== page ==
The grid electrode 122 is disposed between at least two of the sensor electrodes 120. The grid electrode 122 may at least partially circumscribe the plurality of sensor electrodes 120 as a group, and may also, or in the alternative, completely or partially circumscribe one or more of the sensor electrodes 120. In one embodiment, the grid electrode 122 is a planar body 212 having a plurality of apertures 210, each aperture 210 circumscribing a respective one of the sensor electrodes 120. Accordingly, the grid electrode 122 separates and circumscribes at least 3 or more of sensor electrodes 120, and in this example, separates and circumscribes all of sensor electrodes 120. The gap 206 spaces the body 212 from the sensor electrode 120 disposed in the aperture 210. In one or more embodiments, the grid electrode 122 is configured to substantially fill the space defined by the gap 206. In one embodiment a second grid electrode may be disposed on a substrate between grid electrode 122 and a touch input layer. The second grid electrode may be the same size as grid electrode 122, or larger than grid electrode 122 such that is overlaps one more sensor electrodes 120 and grid electrode or smaller than grid electrode 122 such that it overlaps a portion of the grid electrode 122. In various embodiments, the grid electrode 122 is disposed between at least two of sensor electrodes 120 such that the grid electrode 122 is on different layer (i.e., different substrate or side of the same substrate) and overlaps a portion of at least two sensor electrodes and the gap between the sensor electrodes. In the embodiments where the sensor electrodes 120 comprise one or more common electrodes, the sensor electrodes may comprise the entirety of the common electrode layer.

The grid electrode 122 may also be segmented. The segmentation of the grid electrode 122 may allow segments of the grid electrode 122 be less visible. The segments may be interconnect using traces or vias, so that the all the segments of the grid electrode 122 may be driven simultaneously with a common signal. Alternatively, one or more of the segments of the grid electrode 122 may be driven independently to facilitate scanning of the sensor electrodes 120 when configured as receiver electrodes in certain modes of operation as discussed further below.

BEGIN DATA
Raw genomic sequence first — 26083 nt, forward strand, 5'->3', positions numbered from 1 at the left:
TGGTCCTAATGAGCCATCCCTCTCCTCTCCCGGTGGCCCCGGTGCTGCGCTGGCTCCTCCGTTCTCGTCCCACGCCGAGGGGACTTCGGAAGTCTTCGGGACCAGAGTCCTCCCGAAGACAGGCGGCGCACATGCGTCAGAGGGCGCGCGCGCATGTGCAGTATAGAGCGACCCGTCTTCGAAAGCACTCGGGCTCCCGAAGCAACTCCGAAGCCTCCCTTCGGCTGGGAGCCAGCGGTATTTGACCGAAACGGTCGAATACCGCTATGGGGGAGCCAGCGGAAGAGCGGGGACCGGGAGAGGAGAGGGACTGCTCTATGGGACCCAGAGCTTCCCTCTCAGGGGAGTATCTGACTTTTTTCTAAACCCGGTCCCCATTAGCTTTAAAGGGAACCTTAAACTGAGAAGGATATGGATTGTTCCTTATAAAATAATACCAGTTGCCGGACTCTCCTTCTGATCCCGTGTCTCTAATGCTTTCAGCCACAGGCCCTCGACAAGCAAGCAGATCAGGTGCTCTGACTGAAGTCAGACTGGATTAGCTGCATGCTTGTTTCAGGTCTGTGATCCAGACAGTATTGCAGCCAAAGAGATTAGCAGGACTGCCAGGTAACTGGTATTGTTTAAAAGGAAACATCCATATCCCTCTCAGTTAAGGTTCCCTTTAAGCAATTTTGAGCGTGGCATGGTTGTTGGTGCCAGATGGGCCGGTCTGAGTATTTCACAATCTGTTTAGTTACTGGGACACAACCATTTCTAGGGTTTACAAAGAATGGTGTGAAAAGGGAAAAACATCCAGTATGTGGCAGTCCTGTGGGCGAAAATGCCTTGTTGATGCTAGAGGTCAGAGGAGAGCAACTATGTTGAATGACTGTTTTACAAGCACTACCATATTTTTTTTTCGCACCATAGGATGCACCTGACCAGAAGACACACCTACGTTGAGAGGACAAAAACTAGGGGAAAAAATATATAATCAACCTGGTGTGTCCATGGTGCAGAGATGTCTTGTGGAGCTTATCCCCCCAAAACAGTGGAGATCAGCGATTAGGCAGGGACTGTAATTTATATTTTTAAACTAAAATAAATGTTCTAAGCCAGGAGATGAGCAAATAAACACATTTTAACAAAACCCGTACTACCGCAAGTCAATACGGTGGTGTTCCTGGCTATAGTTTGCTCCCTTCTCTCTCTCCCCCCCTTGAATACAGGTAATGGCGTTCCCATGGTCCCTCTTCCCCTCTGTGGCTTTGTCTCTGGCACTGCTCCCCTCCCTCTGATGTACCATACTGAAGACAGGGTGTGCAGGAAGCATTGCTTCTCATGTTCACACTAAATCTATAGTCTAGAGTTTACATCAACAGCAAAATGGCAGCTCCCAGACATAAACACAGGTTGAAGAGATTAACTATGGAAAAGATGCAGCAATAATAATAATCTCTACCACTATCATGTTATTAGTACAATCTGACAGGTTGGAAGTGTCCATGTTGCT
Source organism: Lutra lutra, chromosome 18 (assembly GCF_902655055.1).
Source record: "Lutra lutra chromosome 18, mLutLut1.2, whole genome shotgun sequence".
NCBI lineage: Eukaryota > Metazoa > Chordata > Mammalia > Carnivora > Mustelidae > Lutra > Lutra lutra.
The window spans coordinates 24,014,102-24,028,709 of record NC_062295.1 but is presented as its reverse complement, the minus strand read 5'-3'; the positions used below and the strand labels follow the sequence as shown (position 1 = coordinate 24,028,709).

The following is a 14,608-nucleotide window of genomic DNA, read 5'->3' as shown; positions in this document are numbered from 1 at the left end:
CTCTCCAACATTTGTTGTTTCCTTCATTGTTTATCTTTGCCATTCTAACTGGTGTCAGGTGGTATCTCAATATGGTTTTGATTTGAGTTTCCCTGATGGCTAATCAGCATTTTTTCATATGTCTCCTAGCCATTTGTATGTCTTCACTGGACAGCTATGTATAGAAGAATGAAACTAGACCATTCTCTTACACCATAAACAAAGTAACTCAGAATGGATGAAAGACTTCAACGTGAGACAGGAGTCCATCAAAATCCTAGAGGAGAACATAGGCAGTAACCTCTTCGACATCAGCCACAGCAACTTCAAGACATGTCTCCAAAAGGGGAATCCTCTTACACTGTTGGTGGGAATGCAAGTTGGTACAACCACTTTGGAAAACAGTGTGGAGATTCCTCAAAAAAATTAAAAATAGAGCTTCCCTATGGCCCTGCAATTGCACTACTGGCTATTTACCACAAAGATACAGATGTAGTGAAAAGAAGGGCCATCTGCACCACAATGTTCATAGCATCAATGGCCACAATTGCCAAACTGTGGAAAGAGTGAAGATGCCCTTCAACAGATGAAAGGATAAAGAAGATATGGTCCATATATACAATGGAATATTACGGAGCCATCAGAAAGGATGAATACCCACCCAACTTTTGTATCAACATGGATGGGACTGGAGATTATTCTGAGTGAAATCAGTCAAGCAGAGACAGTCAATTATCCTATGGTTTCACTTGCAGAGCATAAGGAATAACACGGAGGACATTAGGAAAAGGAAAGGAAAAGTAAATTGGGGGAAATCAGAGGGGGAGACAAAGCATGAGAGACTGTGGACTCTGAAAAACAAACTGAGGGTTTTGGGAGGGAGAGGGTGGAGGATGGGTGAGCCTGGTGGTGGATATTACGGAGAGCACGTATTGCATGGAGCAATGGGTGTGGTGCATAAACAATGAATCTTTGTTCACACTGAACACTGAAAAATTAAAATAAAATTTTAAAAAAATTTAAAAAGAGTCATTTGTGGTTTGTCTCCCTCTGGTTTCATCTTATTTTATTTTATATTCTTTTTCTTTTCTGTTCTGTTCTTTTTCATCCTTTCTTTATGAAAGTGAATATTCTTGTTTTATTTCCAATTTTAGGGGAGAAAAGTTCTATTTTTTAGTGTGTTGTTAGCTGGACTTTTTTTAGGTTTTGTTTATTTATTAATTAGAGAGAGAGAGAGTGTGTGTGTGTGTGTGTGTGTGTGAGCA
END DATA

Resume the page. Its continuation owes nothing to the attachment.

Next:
An alternative grid electrode 122 that may be used in the input device 100 of FIG. 1 may comprise substantially more surface area than the sensor electrodes 120. For example, the grid electrode 122 may at least partially circumscribe one or more sensor electrodes 120. Additionally, or in the alternative, the grid electrode 122 may completely circumscribe at least one sensor electrode 120 and only partially circumscribes other sensor electrodes 120. In other embodiments, the grid electrode 122 may completely circumscribe all of the sensor electrodes 120. It is also contemplated that the grid electrode 122 may be segmented.

In another example, each sensor electrode 120 may be coupled to a different conductive routing trace 240 and to a common pin of processing system 110. For example, a multiplexer (or similar circuit element) may be coupled to the conductive routing trace or traces 240 so that the sensor electrodes 120 may be individually coupled to the processing system 110 when sharing a conductive routing trace 240. In one other example, each sensor electrode 120 may be coupled to a different conductive routing trace 240, where each conductive routing trace 240 is coupled to a different pin of processing system 110. Processing system 110 may be configured to simultaneously receive with multiple sensor electrodes 120 or receive with each sensor electrode 120 independently. In one embodiment, processing system 110 may be configured to receive with a plurality of sensor electrodes 120 using a scanning time multiplexed scheme when more than one grid electrode is driven with a transmitter signal. The grid electrodes may be adjacent to each other or non-adjacent to each other. In one embodiment, two sensor electrodes may be simultaneously received with while grid electrode that corresponds to one of the sensor electrodes is driven with a transmitter signal.